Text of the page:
Trulia, Inc. (NYSE: TRLA), a leading online marketplace for homebuyers, sellers, renters, and real estate professionals, today released the results of their Trulia Neighbor Survey, revealing consumer sentiment about their current neighbors and neighborhoods across the United States. Harris Interactive conducted the online survey on behalf of Trulia among 3,014 U.S. adults, age 18 and over, between September 25 and 27, 2013. Check out the full report here. More Suburbanites and Homeowners Know Their Neighbors’ Names…And Like Them Too! Two thirds of Americans (67 percent) say they like their neighbors, even though only 53 percent actually know their neighbors’ names. Residents living in suburban areas are more inclined to like their neighbors and know their names than people who live in more urban areas; homeowners, too, are much more likely than renters to like their neighbors (74 percent vs. 58 percent) and know their names (61 percent vs. 39 percent). Looking across regions, Midwesterners are the most likely to know their neighbors’ names: 60 percent do, compared with 51 percent in the Northeast and the South, and 49 percent in the West.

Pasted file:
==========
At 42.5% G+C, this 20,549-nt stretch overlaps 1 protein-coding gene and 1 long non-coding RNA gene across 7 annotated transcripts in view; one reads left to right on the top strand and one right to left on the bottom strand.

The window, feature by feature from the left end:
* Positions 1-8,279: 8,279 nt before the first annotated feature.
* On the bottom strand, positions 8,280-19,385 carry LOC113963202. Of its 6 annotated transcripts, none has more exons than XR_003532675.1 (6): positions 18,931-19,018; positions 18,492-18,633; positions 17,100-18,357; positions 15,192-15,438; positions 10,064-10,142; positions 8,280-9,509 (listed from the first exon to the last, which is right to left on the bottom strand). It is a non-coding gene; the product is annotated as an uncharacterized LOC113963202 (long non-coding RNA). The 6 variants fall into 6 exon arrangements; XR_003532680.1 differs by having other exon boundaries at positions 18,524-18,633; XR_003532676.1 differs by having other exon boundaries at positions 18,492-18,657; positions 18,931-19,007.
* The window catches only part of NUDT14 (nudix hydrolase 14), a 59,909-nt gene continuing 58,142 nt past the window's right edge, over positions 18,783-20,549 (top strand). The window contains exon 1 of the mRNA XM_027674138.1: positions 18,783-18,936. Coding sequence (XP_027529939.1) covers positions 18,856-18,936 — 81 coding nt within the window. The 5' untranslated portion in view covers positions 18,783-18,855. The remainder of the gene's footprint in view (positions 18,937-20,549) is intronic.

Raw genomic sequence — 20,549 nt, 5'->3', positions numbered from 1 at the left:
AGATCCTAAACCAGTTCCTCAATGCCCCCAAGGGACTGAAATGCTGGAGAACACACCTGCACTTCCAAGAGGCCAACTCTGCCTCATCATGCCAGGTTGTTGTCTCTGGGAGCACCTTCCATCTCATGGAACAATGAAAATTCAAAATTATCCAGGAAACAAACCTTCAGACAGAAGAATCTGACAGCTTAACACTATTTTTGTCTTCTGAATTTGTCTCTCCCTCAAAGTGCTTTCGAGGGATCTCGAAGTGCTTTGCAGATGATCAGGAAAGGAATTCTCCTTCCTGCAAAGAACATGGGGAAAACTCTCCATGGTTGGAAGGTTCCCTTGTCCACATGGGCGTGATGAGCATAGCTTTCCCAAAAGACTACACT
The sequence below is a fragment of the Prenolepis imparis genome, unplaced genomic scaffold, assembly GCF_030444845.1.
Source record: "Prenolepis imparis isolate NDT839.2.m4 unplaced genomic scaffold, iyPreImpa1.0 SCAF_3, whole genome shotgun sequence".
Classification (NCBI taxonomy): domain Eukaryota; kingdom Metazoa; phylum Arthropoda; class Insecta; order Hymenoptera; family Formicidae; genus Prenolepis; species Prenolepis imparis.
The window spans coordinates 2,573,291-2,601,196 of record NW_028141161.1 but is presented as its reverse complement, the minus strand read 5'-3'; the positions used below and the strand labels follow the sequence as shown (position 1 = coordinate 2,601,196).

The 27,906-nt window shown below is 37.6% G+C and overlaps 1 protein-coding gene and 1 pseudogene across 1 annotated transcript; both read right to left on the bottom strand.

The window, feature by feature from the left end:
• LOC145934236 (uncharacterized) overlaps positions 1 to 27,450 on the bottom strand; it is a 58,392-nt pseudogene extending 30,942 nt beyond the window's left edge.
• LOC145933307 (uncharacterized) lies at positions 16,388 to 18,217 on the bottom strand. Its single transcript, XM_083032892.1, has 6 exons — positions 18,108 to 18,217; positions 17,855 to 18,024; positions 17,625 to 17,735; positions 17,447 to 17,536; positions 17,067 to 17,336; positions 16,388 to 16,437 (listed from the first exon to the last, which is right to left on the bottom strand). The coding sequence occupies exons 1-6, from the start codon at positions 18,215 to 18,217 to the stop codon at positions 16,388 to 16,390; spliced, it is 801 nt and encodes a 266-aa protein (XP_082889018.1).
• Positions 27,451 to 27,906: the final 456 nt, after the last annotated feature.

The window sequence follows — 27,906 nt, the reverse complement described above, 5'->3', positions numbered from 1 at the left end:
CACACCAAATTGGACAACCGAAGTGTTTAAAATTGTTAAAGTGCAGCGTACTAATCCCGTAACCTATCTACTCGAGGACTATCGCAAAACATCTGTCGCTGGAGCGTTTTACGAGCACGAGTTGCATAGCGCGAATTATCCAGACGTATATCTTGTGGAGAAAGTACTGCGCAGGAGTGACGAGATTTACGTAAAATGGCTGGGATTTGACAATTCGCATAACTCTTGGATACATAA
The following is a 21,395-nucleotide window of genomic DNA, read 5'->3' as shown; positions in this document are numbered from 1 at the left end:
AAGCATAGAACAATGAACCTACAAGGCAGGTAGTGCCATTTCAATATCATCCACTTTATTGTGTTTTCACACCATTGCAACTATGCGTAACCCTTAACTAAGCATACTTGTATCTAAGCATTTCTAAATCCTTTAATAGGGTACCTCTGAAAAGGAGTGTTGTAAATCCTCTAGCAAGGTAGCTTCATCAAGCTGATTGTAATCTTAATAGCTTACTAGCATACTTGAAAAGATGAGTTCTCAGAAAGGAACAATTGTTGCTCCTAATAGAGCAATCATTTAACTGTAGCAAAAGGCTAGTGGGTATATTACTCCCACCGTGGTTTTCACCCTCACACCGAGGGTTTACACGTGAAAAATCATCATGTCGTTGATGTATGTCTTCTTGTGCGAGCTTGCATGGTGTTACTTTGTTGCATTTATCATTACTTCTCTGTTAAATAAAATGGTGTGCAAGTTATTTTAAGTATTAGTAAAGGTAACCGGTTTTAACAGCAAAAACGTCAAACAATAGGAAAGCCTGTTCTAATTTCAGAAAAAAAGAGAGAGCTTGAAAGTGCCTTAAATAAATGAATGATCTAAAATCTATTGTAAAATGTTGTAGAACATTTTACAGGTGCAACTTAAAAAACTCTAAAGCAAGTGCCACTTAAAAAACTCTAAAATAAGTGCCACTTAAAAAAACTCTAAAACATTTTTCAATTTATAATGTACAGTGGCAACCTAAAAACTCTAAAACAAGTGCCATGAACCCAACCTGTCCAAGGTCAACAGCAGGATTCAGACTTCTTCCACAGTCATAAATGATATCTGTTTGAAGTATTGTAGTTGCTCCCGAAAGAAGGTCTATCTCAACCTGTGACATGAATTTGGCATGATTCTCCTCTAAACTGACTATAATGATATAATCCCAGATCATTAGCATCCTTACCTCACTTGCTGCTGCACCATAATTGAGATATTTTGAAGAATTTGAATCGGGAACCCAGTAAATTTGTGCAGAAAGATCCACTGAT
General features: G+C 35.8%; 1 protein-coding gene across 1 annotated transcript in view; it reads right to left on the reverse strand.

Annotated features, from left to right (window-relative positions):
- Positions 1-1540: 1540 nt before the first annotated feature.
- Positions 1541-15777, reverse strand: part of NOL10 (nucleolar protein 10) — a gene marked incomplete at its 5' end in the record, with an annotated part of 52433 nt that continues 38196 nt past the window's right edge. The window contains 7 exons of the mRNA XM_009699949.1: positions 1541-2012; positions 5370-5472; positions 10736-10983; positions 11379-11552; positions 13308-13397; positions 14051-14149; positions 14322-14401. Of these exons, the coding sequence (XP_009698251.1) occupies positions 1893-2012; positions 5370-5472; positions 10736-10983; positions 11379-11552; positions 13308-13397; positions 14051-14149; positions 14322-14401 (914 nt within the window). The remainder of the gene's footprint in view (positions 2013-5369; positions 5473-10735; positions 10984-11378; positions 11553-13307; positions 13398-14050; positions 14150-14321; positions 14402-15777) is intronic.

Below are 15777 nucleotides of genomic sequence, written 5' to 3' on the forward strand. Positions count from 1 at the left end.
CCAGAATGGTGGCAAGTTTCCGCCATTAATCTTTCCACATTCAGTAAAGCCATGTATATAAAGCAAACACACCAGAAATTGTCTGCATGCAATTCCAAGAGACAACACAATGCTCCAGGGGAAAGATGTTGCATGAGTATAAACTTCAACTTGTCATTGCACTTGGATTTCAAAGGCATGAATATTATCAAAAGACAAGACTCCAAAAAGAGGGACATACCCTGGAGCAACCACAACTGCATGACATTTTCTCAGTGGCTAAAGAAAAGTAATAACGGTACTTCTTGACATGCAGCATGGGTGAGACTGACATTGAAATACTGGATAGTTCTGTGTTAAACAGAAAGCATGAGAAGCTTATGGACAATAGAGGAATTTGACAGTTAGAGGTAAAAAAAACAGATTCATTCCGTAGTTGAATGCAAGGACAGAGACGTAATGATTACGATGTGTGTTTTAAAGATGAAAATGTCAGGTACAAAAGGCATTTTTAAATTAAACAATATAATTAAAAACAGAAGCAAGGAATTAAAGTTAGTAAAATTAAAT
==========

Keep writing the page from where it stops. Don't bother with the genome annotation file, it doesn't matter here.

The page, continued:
|% Who Know Their Neighbors’ Names||% Who Generally Like Their Neighbors|
|“It is important to me that my neighbors…”||All||Suburban||Urban|
|Speak the same language as me||33%||34%||27%|
|Are as involved with our neighborhood as I am||22%||22%||24%|
|Have the same family structure as me||16%||17%||13%|
|Keep the same hours as I do||13%||12%||15%|
|Are of the same race or ethnicity as me||10%||11%||8%|
|Have the same political views as me||4%||3%||5%|
- “Two thirds of Americans generally like their neighbors, but that doesn’t mean unconditional love. There are strings attached,” said Jed Kolko, Trulia’s Chief Economist. “One in five Americans judge their neighbors based on how their home looks, and almost one in three would complain to a landlord, the homeowners’ association, the police, or another local authority if they were in a disagreement with them. That nice family next door might be judging you – or going behind your back."
- “Because of the housing crash and foreclosure crisis, millions of formerly owner-occupied single-family homes became rentals,” said Jed Kolko, Trulia’s Chief Economist. “That’s bad news for the 51 percent of homeowners who say it’s important to them to have home-owning neighbors, but it beats living next door to a foreclosed, vacant house.”
- To download an infographic illustrating the findings above, click here.